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Oakland A’s prospect watch: Jesus Luzardo, A.J. Puk return to action

All of the top injured pitching prospects are now back to health and pitching in real games.

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Puk last pitched in spring training 2018.
Photo by Christian Petersen/Getty Images

When Athletics Nation voted on our Community Prospect List last winter, the top two spots went to left-handed pitchers Jesus Luzardo and A.J. Puk. Both possess elite talent, enough to place them in the Top 50 of virtually every national prospect list, but unfortunately they missed the beginning of the year to injuries. On Tuesday, they got back on the mound for High-A Stockton for their season debuts.

During the spring, the 21-year-old Luzardo looked like a candidate to force his way onto the A’s Opening Day roster. A meteoric 2018 had seen him blow through High-A, dominate Double-A, and even get a taste of Triple-A, giving him an argument as the best lefty pitching prospect in the entire sport, and then he spent the Cactus League piling up zeroes against anyone who faced him. However, his shoulder acted up as March wore on, and he was shut down for the first couple months of the season.

Now Luzardo is back. He worked three scoreless innings on Tuesday, needing just 33 pitches to breeze past the overmatched competition. There were two singles along the way, one of them a grounder, but overall he retired nine of his 11 batters including two strikeouts. Better yet, he showed the electric stuff he’s known for, reports Andrew Baggarly of The Athletic:

His fastball touched 97 mph and showed every bit of poise and polish that made him the talk of scouts in the Cactus League. ... His best sequence might have come when he threw a pair of changeups to get ahead of Ramos — quick pitching him on the second one — and then blew him away with a slider. Luzardo followed with a fastball on Bart’s hands that the cleanup batter rolled to shortstop.

And even more importantly than that, he felt good after the outing, via Ben Ross of NBCS: “[He] also felt great physically. Says he was happy to be pain-free and throw all of his pitches well.” Here’s some video from Ross, or see a more close-up angle below.

As for Puk, the wait for this moment has taken even longer. He’d been in the same position as Luzardo the previous spring, coming off an eye-popping 2017 campaign and looking like a candidate to force his way onto the A’s 2018 squad, but he too went down toward the end of March with an injury. However, rather than a couple months of rest, he required Tommy John surgery to fix his elbow, costing him that entire summer and the beginning of this year.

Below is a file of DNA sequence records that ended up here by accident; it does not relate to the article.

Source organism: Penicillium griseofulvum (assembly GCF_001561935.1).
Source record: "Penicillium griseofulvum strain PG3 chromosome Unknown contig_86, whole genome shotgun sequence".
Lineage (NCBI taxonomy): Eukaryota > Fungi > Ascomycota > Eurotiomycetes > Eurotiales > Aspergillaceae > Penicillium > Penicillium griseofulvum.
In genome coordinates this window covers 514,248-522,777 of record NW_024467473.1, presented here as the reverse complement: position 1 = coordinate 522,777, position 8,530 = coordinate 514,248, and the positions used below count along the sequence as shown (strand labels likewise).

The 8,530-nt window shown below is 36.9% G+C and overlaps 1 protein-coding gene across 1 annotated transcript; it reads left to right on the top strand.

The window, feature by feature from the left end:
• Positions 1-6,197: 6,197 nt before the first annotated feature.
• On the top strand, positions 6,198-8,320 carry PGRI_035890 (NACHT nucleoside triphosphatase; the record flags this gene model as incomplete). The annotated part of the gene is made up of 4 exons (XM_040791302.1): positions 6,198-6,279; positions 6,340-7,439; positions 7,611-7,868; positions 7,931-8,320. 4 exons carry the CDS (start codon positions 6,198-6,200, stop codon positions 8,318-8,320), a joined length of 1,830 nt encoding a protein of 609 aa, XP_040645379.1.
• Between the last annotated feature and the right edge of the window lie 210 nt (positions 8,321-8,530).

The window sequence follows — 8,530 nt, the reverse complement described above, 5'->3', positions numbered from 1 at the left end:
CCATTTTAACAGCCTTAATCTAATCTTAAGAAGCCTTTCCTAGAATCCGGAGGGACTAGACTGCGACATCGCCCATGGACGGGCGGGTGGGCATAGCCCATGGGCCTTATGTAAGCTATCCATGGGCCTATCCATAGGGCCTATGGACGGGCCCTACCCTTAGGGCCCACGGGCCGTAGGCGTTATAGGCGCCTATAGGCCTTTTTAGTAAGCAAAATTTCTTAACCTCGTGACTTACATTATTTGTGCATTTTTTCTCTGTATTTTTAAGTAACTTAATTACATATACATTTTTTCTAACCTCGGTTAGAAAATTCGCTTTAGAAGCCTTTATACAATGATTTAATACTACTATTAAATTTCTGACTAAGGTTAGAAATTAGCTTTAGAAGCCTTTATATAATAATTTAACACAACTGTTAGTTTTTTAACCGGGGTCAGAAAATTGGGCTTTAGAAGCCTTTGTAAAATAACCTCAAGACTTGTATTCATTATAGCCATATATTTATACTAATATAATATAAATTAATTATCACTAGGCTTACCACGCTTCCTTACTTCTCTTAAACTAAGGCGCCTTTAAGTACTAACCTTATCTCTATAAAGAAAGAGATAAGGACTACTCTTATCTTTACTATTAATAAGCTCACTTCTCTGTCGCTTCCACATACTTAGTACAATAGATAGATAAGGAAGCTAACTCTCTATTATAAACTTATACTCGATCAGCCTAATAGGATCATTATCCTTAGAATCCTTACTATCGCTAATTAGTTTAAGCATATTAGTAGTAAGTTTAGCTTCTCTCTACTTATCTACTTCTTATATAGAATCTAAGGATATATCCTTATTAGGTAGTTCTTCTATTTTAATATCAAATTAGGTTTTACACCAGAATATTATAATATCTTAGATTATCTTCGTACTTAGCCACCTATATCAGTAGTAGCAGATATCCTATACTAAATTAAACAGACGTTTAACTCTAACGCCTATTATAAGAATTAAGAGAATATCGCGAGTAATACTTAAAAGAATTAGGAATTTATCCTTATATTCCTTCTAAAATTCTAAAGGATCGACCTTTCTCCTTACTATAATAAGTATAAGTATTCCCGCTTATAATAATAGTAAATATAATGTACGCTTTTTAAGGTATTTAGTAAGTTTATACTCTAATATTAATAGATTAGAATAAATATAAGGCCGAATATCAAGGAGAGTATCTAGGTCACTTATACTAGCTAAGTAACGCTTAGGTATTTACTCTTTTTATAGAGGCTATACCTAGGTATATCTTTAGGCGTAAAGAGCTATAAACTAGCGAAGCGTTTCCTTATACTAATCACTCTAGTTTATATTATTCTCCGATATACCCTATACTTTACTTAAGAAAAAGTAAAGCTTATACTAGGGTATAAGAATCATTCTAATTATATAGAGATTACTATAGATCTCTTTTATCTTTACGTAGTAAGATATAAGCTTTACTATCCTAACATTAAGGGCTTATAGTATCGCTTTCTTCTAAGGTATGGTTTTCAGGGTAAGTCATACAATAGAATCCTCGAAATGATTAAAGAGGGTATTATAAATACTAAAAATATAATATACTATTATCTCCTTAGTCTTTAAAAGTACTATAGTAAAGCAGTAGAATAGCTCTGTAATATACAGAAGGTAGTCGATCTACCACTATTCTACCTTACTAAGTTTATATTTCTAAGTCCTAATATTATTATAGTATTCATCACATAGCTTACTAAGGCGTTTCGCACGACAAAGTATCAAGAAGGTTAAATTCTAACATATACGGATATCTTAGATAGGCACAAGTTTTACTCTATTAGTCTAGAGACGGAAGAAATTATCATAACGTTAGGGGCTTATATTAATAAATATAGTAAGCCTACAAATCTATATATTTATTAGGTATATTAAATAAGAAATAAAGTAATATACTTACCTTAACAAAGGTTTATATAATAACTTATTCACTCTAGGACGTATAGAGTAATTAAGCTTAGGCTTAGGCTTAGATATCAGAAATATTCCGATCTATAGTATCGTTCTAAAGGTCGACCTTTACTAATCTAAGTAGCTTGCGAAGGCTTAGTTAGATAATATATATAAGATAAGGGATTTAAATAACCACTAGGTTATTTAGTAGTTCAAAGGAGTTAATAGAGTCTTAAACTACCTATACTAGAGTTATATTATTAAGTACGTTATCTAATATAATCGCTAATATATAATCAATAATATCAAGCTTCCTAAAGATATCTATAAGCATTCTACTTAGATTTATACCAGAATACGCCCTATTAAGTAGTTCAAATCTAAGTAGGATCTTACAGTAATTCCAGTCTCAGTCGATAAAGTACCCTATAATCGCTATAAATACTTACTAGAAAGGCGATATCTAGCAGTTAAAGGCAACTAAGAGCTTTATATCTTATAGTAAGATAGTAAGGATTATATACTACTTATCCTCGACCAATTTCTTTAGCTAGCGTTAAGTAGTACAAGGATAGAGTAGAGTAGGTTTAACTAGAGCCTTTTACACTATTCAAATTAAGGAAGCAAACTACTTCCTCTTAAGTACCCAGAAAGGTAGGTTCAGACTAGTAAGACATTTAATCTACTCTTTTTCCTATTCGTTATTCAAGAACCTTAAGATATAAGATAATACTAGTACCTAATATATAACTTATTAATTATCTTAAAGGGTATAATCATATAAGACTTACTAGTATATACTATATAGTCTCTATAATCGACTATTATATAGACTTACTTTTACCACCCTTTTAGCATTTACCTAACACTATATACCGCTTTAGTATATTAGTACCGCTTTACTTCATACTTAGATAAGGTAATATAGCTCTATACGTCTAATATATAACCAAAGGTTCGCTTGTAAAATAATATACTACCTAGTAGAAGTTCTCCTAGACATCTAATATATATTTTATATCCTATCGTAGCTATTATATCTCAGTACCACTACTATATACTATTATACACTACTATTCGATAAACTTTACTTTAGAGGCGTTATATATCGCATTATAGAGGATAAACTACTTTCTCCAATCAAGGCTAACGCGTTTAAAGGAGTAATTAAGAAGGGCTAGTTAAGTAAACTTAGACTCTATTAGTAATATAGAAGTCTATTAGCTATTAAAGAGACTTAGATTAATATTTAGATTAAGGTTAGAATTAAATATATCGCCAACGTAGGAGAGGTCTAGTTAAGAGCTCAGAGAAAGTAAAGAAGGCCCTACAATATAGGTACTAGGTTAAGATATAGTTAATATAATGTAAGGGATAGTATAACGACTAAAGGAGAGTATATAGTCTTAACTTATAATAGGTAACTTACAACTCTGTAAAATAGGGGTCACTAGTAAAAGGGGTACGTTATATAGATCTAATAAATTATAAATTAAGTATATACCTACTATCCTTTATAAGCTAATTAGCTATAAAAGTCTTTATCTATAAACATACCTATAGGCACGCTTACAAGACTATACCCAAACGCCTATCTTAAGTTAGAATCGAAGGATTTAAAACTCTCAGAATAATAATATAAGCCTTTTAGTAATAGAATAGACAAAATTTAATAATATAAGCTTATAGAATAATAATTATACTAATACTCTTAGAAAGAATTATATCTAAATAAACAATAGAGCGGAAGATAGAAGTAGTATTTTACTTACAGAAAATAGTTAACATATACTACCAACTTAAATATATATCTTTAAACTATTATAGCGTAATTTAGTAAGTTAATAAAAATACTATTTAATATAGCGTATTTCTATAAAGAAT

On Tuesday, the 24-year-old showed everything we could have hoped for in his return to real game action. The first four pitches he threw were each 99 mph — “an easy 99,” says Bob Melvin, via Susan Slusser of the S.F. Chronicle. He did allow a homer to Heliot Ramos, a Top 100 prospect in his own right, but ultimately he struck out four of the seven batters he faced over two innings.

Joey Bart, the Giants top prospect and a Top 50 national name, raved about Puk after the game, via Baggarly: “A guy like Puk, he’s not just throwing 98-99 mph but he’s got a wipeout changeup and a slider off it. It makes him pretty special. I felt like we battled them pretty well. It was cool. I look forward to us battling them a lot.”

Here’s some video of that slider, which MLB Pipeline includes in the conversation as best of its kind in the minors. Or, watch below for his 70-grade fastball:

Of course, as exciting as this day was, we still have to maintain some caution anytime we’re talking about pitcher injuries. Everything looked great on Tuesday, but these things don’t always progress in perfectly linear fashion. Regarding Luzardo, shoulders are the worst problem for a pitcher to have, and on top of that he already has a TJS in his past from high school. And as for Puk, we just saw fellow TJS patient Jharel Cotton get back on the mound for a few games and then sit back down due to a setback (hamstring surgery). There are many more hurdles to clear before one or both of these prized youngsters are contributing in Oakland.

But at the same time, the importance of this day can’t be understated. Luzardo and Puk bring franchise-changing talent — both in the long-term, and immediately in 2019 at positions where the A’s still need a lot of help. They’ll never be able to sign or acquire an established ace starter, so they need to grow their own like they’re trying to do with this pair. And while Puk is slated for relief work this year to limit his innings, the current Oakland squad can use a bullpen boost as well, as they lead the AL in blown saves and are desperately short on lefty depth. A 6’7 southpaw pumping upper-90s heat with top-notch secondaries would be a nice add to that unit.